Department of the Obvious

If the Wall Street Journal’s interview with John McCain on Saturday wasn’t the most self-serving exercise this side of the check-out lines at Shop ‘n’ Stop, it’ll do till something better comes along.

Here’s McCain on how he was shocked shocked at his press treatment in last year’s presidential campaign, as related by interviewer Stephen “Death Before Taxes” Moore:

He seems perplexed that his pals in the media turned on him in 2008 after years of worshipful press treatment. “In 2000 [when he ran against George W. Bush] I used to go chat with reporters on the back of the bus, and we would have these long, pleasant conversations . . . . I was the underdog clawing my way up. But then in 2008, I noticed that it would be kind of a gotcha session with the press—a totally more hostile attitude.”

No, a totally more high-stakes attitude. When you’re a presidential longshot, you get the kid gloves. But when you’re the actual Republican presidential candidate, the gloves have to come off, as any reasonable politician would agree.

[Update: Yes, yes, the news media completely failed to do the same to Barack Obama. But that doesn’t mean they should have gone easier on McCain or – a candidate with a more serious grievance – Hillary Clinton. It means they should’ve done their job and examined Obama’s candidacy just as closely.]

Meanwhile, on the economic front, the stock market tanked, creating another dilemma for McCain as he told Moore:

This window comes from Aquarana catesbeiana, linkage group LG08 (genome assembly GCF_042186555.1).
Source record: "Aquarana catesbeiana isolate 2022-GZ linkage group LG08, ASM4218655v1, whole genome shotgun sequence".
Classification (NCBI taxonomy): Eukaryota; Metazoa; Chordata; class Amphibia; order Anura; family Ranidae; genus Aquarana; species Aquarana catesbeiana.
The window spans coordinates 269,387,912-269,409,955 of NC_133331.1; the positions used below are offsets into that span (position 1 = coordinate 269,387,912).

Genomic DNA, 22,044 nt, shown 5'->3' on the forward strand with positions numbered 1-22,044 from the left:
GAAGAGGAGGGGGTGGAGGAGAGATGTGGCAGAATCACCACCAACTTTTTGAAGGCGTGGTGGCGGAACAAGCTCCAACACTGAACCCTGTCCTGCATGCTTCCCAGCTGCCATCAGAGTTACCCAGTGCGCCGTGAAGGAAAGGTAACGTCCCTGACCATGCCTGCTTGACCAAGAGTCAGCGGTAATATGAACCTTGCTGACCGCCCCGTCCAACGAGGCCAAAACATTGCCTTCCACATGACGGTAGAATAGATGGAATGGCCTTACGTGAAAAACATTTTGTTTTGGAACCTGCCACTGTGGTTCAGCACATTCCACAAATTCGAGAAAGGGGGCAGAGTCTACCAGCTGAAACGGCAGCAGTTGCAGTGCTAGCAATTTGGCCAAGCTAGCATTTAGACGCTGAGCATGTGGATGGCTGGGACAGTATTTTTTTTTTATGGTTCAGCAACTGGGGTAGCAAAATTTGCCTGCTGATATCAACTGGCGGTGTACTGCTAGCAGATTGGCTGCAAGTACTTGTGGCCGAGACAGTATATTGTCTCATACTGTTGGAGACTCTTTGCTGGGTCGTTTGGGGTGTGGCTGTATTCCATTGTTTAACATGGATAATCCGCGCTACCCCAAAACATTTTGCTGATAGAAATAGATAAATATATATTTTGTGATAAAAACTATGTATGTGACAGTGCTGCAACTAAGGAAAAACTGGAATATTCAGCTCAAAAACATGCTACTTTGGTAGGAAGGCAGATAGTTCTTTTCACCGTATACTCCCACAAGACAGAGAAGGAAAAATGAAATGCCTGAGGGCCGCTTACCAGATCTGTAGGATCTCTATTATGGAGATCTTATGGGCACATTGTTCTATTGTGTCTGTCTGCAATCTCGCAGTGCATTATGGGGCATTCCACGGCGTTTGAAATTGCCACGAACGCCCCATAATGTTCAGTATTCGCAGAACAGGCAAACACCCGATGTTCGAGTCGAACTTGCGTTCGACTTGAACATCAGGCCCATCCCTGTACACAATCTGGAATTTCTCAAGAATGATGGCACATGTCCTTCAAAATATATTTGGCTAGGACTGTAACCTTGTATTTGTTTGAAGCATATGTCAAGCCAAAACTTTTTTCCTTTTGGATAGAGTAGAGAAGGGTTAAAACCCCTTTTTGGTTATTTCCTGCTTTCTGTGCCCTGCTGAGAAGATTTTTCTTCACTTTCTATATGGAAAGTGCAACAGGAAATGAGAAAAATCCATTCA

“We were three points up on September 14. The next day the market lost 700 points and $1.2 trillion in wealth vanished, and by the end of the day we were seven points down.”

That, of course, confirmed the conventional wisdom at the time: If the political topic of conversation in the runup to the election was Iraq and homeland security, advantage McCain; if it was the economy, advantage Obama.

Which brings us to Moore’s next question:

Why did [McCain] suspend his campaign, and why did he vote for the $700 billion bank bailout plan, which was wildly unpopular with voters?

Here’s McCain’s response:

“You have no idea the pressure I was under  . . . So I do the impetuous and rash thing by saying, look, I have got to go back to Washington and see how I can help. And by the way, so did Obama—but it was McCain that was the impetuous one. “

Yeah, because Obama didn’t make a big to-do about suspending his campaign and putting patriotism over politics yak yak yak the way McCain did, except the gambit was transparently political – not to mention lame – on McCain’s part, making him look, well, impetuous and rash.

The WSJ headlined the McCain interview, “Pulling No Punches.” Truth is, McCain punched himself out.

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